Pharmacists have limited awareness of the capabilities of their pharmacy information systems

Research Activities, March 2012, No. 379

Clinical decision support (CDS) tools have been part of pharmacy information systems for several decades. Such tools help pharmacists identify drug-drug interactions (DDIs) and patient allergies. While the majority of pharmacists are aware of these functions, fewer are aware of advanced-level functions of pharmacy information systems, such as laboratory drug-monitoring recommendations and pediatric dosing, reveals a new study.

Participating in the study were 61 pharmacists from a variety of practice settings in Arizona. Each was interviewed about their pharmacy information system features and asked to provide details about its CDS capabilities. The majority of pharmacists (60.6 percent) worked at community pharmacies, while another 23 percent were employed at inpatient hospital pharmacies. A total of 24 different software systems were used, whether off-the-shelf or custom-made.

Sixty percent of the pharmacists knew that their DDI systems included recommendations for managing drug interactions. However, 40 percent did not know how often the DDI software was updated, with half not knowing the date of the most recent update. Two-thirds of pharmacists interviewed said their system allowed for the addition of medications from other pharmacies as well as over-the-counter products to a patient's profile. In addition, 40 percent said that some drugs entered into the system were not included in the electronic DDI checking. Overall, the majority of pharmacists were aware of drug-disease, drug-age precautions, and inappropriate dosage alerts. However, there was less awareness of advanced-level CDS functions, such as laboratory drug monitoring recommendations (34 percent) and pediatric dosing support (39 percent).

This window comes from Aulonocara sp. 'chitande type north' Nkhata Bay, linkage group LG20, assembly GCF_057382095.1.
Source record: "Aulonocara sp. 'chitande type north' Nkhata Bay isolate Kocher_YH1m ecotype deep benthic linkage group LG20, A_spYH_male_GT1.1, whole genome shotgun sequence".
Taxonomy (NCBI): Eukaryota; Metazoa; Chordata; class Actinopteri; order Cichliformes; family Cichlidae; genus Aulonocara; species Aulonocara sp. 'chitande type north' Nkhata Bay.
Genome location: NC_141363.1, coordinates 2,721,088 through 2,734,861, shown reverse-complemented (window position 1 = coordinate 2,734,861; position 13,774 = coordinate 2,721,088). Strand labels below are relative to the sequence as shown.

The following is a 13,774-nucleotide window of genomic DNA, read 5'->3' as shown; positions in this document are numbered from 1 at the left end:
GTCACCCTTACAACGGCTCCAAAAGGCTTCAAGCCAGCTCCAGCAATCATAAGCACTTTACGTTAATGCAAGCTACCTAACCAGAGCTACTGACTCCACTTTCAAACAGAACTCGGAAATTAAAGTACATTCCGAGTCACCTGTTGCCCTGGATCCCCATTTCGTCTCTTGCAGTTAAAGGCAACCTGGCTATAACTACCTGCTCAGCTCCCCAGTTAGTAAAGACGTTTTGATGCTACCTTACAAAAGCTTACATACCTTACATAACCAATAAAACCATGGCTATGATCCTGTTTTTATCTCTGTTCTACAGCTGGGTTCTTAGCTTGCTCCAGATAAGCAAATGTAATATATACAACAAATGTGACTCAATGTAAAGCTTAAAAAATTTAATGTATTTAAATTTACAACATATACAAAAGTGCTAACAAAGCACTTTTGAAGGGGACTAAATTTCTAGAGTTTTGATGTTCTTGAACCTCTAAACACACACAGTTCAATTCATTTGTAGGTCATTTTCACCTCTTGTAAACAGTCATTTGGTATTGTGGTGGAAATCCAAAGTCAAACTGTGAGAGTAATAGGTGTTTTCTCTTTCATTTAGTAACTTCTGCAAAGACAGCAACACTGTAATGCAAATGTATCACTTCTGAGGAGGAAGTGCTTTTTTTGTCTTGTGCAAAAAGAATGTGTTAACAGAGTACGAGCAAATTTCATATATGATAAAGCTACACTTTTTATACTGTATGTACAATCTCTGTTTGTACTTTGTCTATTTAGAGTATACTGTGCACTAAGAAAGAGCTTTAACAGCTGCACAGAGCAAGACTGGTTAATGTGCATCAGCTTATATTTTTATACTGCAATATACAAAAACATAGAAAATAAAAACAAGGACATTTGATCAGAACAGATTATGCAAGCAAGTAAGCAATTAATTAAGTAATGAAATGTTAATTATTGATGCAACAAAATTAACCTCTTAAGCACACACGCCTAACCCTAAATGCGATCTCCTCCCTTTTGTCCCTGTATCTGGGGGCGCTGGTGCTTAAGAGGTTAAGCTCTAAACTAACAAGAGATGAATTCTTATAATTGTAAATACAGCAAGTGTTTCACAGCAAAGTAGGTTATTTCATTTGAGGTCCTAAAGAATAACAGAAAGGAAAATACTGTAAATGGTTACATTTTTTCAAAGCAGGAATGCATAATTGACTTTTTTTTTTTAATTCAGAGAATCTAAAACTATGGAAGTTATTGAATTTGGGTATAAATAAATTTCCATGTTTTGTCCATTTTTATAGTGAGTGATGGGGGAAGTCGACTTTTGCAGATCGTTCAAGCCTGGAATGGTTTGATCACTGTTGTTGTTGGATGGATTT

The researchers suggest that pharmacists could benefit from additional training on decision support features in order to capitalize fully on the capabilities of these systems. Their study was supported in part by the Agency for Healthcare Research and Quality (HS19220).

See "Pharmacists' awareness of clinical decision support in pharmacy information systems: An exploratory evaluation," by Lisa E. Hines, Pharm.D., Kim R. Saverno, R.Ph., B.S. Pharm., Terri L. Warholak, R.Ph., Ph.D., and others in Research in Social and Administrative Pharmacy [Epub ahead of print], 2011.

Current as of March 2012
Internet Citation: Pharmacists have limited awareness of the capabilities of their pharmacy information systems: Research Activities, March 2012, No. 379. March 2012. Agency for Healthcare Research and Quality, Rockville, MD. http://www.ahrq.gov/news/newsletters/research-activities/mar12/0312RA19.html